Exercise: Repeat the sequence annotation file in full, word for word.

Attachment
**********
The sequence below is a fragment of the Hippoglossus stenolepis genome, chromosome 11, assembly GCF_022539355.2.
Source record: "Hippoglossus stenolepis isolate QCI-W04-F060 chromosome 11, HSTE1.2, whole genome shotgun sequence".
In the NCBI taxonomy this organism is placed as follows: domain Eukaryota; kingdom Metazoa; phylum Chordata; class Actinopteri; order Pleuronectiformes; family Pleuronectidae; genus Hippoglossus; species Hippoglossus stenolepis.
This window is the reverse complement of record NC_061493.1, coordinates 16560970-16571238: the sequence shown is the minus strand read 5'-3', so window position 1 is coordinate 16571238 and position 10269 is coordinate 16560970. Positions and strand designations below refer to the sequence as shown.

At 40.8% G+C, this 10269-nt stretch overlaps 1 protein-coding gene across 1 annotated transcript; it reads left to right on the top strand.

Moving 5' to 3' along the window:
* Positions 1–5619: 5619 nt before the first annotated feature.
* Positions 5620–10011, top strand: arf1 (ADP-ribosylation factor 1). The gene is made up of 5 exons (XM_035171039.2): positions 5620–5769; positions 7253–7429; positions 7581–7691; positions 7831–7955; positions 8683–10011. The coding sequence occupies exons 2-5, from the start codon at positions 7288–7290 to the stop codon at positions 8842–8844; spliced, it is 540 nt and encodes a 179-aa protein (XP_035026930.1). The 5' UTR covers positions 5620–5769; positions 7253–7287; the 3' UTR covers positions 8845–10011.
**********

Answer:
The sequence below is a fragment of the Hippoglossus stenolepis genome, chromosome 11, assembly GCF_022539355.2.
Source record: "Hippoglossus stenolepis isolate QCI-W04-F060 chromosome 11, HSTE1.2, whole genome shotgun sequence".
In the NCBI taxonomy this organism is placed as follows: domain Eukaryota; kingdom Metazoa; phylum Chordata; class Actinopteri; order Pleuronectiformes; family Pleuronectidae; genus Hippoglossus; species Hippoglossus stenolepis.
This window is the reverse complement of record NC_061493.1, coordinates 16560970-16571238: the sequence shown is the minus strand read 5'-3', so window position 1 is coordinate 16571238 and position 10269 is coordinate 16560970. Positions and strand designations below refer to the sequence as shown.

At 40.8% G+C, this 10269-nt stretch overlaps 1 protein-coding gene across 1 annotated transcript; it reads left to right on the top strand.

Moving 5' to 3' along the window:
* Positions 1–5619: 5619 nt before the first annotated feature.
* Positions 5620–10011, top strand: arf1 (ADP-ribosylation factor 1). The gene is made up of 5 exons (XM_035171039.2): positions 5620–5769; positions 7253–7429; positions 7581–7691; positions 7831–7955; positions 8683–10011. The coding sequence occupies exons 2-5, from the start codon at positions 7288–7290 to the stop codon at positions 8842–8844; spliced, it is 540 nt and encodes a 179-aa protein (XP_035026930.1). The 5' UTR covers positions 5620–5769; positions 7253–7287; the 3' UTR covers positions 8845–10011.